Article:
After the informative presentations, delegates participated in interactive discussions facilitated by polling questions. This session is designed to provide live-audience interaction, promote engagement, hear real-life experiences, and impart professional learning and development to the participants.
It is an opportunity for delegates to gain insight from subject matter experts, share their stories and take back strategies that can be implemented in their organisations.
The opening polling inquired on the stage in which organisations are at based on the Business Intelligence Maturity Assessment. Most (61%) are at level 3 (strategic) while the remaining delegates are either at level 2 (tactical) (11%), level 5 (transformative) (11%), or level 4 (mission-critical) (17%).
Kyung-Whu remarks that it is often not a neat distinction in stages. There are a few dimensions: people, process, technology and the data itself.
The next poll inquired about the main challenge delegates face in their data strategy journey. Half (50%) chose a lack of data culture/literacy/skill across employees as their primary concern. Under a third (31%) thought that missing an overall strategy that crosses departments and teams is their biggest obstacle. Just over a tenth (13%) indicated data governance, data privacy and security concerns, while the lack of a centralised tool for sharing and collaboration was troubling for 6% of the delegates.
One delegate felt that it is easy to get the tool in place, but the challenge lies in getting people to use data to generate insights and share insights. Mohit echoed that it is a cultural issue on top of the possibility of needing to navigate legacy technology.
Kyung-Whu agrees that data culture and literacy are important. He is glad that organisations are looking into people because it shows a shift in the maturity of organisations.
Another delegate said that the level of maturity and adoption varies across the different agencies in his group of organisations. To analyse data, organisations need to have common data dictionaries as well as a governance structure that is agile enough to adapt.
On the top analytic adoption challenge in their agency, most (41%) found unstated factors to be the issue. Over one-third (35%) found data quality and accuracy concern the biggest obstacle. The remaining thought that the lack of talent and training (18%) or found the limited access to analytics challenging (6%).
Kyung-Whu commented that it is important to ensure that people are speaking the same language. There needs to be more bridging between business and IT.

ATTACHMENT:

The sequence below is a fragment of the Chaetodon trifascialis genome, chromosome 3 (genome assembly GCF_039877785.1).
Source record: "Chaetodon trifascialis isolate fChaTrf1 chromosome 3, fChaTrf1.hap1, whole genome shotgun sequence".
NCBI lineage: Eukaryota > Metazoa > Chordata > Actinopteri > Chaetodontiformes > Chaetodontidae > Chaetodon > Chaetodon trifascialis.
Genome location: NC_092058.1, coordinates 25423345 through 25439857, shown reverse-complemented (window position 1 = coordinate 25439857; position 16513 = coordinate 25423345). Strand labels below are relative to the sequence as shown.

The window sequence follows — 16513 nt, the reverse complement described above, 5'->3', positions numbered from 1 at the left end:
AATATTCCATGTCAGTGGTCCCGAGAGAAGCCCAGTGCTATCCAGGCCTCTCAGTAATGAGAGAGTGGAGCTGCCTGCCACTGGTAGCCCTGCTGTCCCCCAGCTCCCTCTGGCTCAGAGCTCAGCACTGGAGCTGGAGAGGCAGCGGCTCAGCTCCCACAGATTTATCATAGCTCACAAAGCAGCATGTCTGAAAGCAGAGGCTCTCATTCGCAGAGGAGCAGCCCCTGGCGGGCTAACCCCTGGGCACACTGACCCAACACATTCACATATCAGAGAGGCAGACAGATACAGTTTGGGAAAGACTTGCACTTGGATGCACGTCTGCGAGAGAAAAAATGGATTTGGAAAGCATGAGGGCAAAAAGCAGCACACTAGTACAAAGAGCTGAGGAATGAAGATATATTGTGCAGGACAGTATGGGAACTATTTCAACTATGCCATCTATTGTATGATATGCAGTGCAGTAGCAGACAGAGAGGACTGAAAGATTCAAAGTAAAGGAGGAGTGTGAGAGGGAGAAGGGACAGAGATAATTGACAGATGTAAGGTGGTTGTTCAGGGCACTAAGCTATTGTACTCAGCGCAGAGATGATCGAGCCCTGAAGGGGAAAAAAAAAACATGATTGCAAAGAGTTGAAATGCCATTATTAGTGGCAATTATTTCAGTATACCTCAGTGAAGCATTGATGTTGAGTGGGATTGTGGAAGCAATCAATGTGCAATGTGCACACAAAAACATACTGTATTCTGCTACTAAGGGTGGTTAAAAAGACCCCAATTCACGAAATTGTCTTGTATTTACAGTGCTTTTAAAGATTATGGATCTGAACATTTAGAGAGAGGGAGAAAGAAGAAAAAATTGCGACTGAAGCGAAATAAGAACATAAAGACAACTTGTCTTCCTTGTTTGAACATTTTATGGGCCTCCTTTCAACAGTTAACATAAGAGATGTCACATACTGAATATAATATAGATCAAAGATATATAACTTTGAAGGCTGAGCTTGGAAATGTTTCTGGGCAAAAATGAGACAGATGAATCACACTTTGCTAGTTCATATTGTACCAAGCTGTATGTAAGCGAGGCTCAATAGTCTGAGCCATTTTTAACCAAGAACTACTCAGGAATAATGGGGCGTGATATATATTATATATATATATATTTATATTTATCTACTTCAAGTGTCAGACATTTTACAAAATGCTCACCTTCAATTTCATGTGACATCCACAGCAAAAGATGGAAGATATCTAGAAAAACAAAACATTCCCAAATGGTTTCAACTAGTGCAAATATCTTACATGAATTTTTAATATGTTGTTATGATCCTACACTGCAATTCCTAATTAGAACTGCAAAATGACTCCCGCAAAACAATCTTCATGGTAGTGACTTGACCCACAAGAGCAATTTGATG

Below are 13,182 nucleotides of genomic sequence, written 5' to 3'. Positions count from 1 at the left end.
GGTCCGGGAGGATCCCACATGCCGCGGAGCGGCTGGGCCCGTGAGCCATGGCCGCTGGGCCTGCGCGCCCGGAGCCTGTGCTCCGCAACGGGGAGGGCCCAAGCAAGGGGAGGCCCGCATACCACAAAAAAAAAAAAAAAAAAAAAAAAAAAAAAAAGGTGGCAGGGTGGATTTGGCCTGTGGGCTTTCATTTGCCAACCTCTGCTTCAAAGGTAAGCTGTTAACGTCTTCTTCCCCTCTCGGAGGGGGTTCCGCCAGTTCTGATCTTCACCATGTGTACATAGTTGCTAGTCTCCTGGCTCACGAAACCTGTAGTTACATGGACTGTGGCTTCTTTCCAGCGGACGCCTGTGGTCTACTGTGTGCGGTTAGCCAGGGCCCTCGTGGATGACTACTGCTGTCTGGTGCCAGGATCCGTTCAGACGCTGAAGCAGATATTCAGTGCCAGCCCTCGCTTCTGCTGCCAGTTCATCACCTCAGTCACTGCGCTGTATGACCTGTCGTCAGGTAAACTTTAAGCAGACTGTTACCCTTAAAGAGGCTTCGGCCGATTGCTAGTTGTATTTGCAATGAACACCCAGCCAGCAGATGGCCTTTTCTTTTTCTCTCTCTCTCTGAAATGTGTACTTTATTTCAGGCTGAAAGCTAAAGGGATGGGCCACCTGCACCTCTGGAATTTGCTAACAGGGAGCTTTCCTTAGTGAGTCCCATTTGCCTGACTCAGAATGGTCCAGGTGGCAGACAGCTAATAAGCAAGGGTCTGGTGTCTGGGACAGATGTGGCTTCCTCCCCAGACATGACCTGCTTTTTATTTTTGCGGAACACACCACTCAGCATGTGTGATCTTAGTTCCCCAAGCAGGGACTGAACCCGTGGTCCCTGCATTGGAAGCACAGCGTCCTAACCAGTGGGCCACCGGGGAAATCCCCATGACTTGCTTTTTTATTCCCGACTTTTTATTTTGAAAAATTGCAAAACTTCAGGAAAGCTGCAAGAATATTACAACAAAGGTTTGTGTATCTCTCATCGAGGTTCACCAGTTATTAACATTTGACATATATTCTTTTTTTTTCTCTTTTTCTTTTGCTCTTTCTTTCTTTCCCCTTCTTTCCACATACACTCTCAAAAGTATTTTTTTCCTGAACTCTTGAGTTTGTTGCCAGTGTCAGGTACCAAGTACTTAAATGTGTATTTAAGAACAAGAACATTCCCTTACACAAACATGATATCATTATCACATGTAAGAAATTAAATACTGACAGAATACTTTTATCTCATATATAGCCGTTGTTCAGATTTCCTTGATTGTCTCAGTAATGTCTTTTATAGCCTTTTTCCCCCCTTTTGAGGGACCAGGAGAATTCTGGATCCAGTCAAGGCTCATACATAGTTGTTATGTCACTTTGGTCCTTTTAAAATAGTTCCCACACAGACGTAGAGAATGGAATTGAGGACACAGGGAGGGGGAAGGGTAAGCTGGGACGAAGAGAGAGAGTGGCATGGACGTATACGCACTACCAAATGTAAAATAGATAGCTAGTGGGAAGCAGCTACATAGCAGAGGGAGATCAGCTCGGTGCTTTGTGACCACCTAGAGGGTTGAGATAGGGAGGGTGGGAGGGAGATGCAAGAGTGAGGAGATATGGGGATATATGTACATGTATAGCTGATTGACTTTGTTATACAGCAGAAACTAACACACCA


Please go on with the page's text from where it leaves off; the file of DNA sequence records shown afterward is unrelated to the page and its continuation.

When asked about their agency’s biggest data management barrier, 38% found data accessibility and sharing the biggest stumbling block. A quarter (25%) found the ability to analyse data in real-time the biggest challenge. The remaining delegates found providing trusted data to be a hindrance (19%), regulatory compliance (12%) or data collection/cleansing (6%) their biggest barriers.
Mohit believes that if businesses learn to use data, they will become ten times stronger. Kyung-Whu adds that the key is to get people to use data through trigger points. At the right moment, if the data shows up and is pushed to people, it can prompt people to ask the next or the right questions. The more people are enabled, the more data regulation becomes important.
Inquiring as to what business users do when they have new data requirements, an overwhelming majority (80%) would approach data analysts in their business unit for support. Of the remaining, 13% would raise a Helpdesk ticket for IT (Information Technology) support, while 7% would go with their gut feeling.
On being queried about the application that delegates spend most of their working days on, just over half (53%) spent their time on productivity applications (like Microsoft Office), followed by email (29%) and then business intelligence applications (18%).
Looking to know whether delegates have considered zero-click experience for data, over two thirds (67%) need more information, 22% have not considered it while 11% have.
The Breakfast Insight concluded with remarks from Kyung-Whu who reiterated the role of data analytics and the need for agencies to begin leveraging it. He urged agencies to become data-driven and advised them to accelerate their digital transformation.
Kyung-Whu suggests a paradigm shift that would help with the use of data analytics – bringing intelligence to the general audience (70%) who would not ask questions about data. The key is to offer them “answers to their first questions.”
Instead of getting people to reach out to analytics platforms, the strategy should be about injecting intelligence to where people are – through zero-click analytics to solve the problem that we just discussed.
In closing, he invited the delegates to reach out to his team to explore ways they could deepen the data analytics maturity in their organisation. He emphasised that it is a long-term journey that MicroStrategy has walked and would be willing to undertake.